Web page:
Studies that have evaluated the quality of the radiographic root filling are often based on length and density, but according to European Society of Endodontology (2006) prepared root canal should be evenly tapered from coronal to apical (8). Adequate taper of root fillings in this study was shown in 75.1% of cases which was higher than the rate reported by Ero et al. (68.3%) (7), Balto et al. (60%) (4) and Elsayed et al. ((maxilla (40%) and mandible (16.6%)) (2). The comparison of this study with the others showed that the acceptable root canal filling percentage was lower than the other studies which should be because of different criteria were used in the studies. In other studies, only 2 or 3 criteria were considered as acceptable quality, whereas, 5 criteria were included in current study. To improve the technical quality of root canal treatment, it is recommended to review the endodontic curriculum requirements, specialized clinical supervision and increase the time of training at the preclinical and clinical level.

In the present study, the overall quality of the root fillings done by the 4th years dental students (20%) was a little better than the 5th years students (17.4%) and the latter was better than the oral hygienists (15.4%) but these differences were not statistically significant. It may be because of the teeth treated by the 4th dental students which have only single or two canals and these students passed preclinical courses in their last term, while the 5th year dental students had treated molar teeth and passed their preclinical course long time ago. But Balto et al. in 2010 in Saudi Arabia (4) and Khabbaz in Greece (3) in the same year studies observed no significant relationship between the 4th and 5th years dentistry students in terms of root canal filling quality, length, density and taper. Of course, one of our limitations in this study was that the radiographs taken by bisect technique, because this technique was routinely used by students. Consequently, we suggest repeating this study with parallel technique for its repeatability and better reliability.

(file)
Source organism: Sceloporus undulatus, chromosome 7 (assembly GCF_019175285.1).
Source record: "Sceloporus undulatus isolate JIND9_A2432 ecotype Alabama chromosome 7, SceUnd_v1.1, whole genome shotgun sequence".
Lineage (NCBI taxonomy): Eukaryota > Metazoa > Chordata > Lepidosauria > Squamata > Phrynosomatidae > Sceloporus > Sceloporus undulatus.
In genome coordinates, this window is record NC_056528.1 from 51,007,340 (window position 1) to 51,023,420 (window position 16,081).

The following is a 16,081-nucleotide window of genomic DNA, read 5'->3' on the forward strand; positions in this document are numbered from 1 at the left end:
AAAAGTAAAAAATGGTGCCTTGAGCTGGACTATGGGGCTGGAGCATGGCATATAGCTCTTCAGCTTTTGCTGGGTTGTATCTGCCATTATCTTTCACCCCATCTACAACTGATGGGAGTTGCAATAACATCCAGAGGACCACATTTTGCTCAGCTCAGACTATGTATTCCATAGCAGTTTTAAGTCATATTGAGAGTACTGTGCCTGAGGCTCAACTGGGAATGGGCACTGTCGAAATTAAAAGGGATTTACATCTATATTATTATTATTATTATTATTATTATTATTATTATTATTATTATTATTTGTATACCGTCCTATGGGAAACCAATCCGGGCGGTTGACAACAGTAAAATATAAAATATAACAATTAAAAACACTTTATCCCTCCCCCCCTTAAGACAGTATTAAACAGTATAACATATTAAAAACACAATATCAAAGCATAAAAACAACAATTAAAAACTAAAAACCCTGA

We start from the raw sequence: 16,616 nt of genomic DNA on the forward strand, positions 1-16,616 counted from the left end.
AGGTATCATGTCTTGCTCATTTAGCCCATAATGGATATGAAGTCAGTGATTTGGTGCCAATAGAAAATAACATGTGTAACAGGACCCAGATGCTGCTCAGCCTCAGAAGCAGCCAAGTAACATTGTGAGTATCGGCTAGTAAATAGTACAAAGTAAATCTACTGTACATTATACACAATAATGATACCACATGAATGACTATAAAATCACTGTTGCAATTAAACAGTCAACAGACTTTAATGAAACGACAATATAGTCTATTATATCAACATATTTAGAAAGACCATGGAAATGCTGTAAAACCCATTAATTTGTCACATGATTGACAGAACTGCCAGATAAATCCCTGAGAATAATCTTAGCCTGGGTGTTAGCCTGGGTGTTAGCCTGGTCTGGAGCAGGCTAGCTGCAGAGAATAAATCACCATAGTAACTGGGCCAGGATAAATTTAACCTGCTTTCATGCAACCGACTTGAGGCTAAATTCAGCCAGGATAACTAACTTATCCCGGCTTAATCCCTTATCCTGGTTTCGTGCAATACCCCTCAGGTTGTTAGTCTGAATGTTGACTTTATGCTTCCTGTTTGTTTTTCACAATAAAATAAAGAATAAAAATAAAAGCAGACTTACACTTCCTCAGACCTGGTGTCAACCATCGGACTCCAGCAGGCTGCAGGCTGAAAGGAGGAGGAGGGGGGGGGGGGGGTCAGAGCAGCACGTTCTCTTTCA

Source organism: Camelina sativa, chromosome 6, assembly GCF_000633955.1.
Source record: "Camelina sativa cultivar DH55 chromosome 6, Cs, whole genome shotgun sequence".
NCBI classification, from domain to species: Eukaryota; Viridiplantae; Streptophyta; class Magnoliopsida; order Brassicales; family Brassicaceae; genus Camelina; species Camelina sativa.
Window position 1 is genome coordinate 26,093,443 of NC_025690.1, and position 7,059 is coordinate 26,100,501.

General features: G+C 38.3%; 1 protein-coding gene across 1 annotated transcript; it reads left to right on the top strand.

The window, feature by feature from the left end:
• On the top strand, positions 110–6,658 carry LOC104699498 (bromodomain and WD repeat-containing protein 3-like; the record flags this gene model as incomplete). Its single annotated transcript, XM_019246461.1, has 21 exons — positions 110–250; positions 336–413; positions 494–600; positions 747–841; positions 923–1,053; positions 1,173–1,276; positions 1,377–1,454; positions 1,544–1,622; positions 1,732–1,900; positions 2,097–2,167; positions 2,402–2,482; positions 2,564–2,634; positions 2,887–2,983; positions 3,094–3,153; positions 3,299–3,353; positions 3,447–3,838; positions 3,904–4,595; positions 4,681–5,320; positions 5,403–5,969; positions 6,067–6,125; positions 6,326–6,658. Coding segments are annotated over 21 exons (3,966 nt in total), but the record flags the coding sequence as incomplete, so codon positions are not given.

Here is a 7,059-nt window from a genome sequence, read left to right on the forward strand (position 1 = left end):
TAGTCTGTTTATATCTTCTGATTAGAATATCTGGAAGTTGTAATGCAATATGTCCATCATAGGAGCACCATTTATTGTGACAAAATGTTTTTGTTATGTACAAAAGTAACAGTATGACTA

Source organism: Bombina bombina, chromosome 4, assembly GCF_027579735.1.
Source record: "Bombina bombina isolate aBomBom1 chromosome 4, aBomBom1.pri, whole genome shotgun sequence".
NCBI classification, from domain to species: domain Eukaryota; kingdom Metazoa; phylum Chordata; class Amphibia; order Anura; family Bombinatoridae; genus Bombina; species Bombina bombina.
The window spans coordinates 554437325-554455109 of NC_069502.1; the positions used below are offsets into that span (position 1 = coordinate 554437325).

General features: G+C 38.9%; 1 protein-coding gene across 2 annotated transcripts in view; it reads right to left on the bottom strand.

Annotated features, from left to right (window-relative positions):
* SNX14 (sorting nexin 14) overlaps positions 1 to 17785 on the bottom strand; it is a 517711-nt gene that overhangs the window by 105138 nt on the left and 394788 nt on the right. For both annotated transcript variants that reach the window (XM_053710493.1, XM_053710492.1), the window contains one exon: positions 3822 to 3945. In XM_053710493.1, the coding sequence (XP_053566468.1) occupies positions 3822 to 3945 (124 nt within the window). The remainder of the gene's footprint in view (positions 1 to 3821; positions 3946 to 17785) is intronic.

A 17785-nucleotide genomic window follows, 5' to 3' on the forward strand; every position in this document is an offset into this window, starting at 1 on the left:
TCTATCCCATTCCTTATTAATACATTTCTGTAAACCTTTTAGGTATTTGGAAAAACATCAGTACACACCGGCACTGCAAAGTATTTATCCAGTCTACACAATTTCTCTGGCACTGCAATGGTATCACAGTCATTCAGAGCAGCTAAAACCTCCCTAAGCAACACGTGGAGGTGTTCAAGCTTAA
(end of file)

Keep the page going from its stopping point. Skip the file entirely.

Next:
As regards, data in this article were collected in years 2008 -2009 and now we are about 2014, for using the result of this article in educational curriculum, it is better to carry out a new study and the its result to be compared and then the final decision to be made.

 

Conclusion

The result of this study showed that a small proportion of the root canal filling was quite accurate and had good quality. In conclusion, we suggest this subject should be in priority in scholarship program in Babol University of Medical Sciences for improving the training of the students in the preclinical and clinical levels. Also, this research should be revised in the future to reflect new evidences.

 

Acknowledgments

The authors acknowledged Dr. Evanqelire Foronda for proofreading the manuscript.

 

References

  1. Moussa-Badran S, Roy B, Bessart du Parc AS, Bruyant M, Lefevre B, Maurin JC. Technical quality of root fillings performed by dental students at the dental teaching centre in Reims, France. Int Endod J 2008; 41: 679-84.
  2. Elsayed RO, Abu-Bakr NH, Ibrahim YE. Quality of root canal treatment performed by undergraduate dental students at the University of Khartoum, Sudan. Aust Endod J2011; 37: 56-60.
  3. Khabbaz MG, Protogerou E, Douka E. Radiographic quality of root fillings performed by undergraduate students. Int Endod J 2010; 43:
    499-508.
  4. Balto H, Al Khalifah S, Al Mugairin S, Al Deeb M, Al-Madi E. Technical quality of root fillings performed by undergraduate students in Saudi Arabia. Int Endod J 2010; 43: 292-300.
  5. Kelbauskas E, Andriukaitiene L, Nedzelskiene I. Quality of root canal filling performed by undergraduate students of odontology at Kaunas University of Medicine in Lithuania. Stomatologija 2009; 11: 92-6.
  6. Pettigrew LK, Jauhar S, Lynch CD, Savarrio L, Carrotte P, Hannigan A. An audit of the quality of root canal treatments performed by undergraduate dental students on single-rooted teeth in Glasgow dental hospital and school. Eur J Prosthodont Restor Dent 2007; 15: 72-6.
  7. Er O, Sagsen B, Maden M, Cinar S, Kahraman Y. Radiographic technical quality of root fillings performed by dental students in Turkey. Int Endod J 2006; 39: 867-72.
  8. European Society of Endodontology Quality guidelines for endodontic treatment: consensus report of the European Society of Endodontology. IntEndod J 2006; 39: 921-30.
  9. Chueh LH, Chen SC, Lee CM, Hsu YY, Pai SF, Kuo ML, et al. Technical quality of root canal treatment in Taiwan. Int Endod J 2003; 36: 416-22.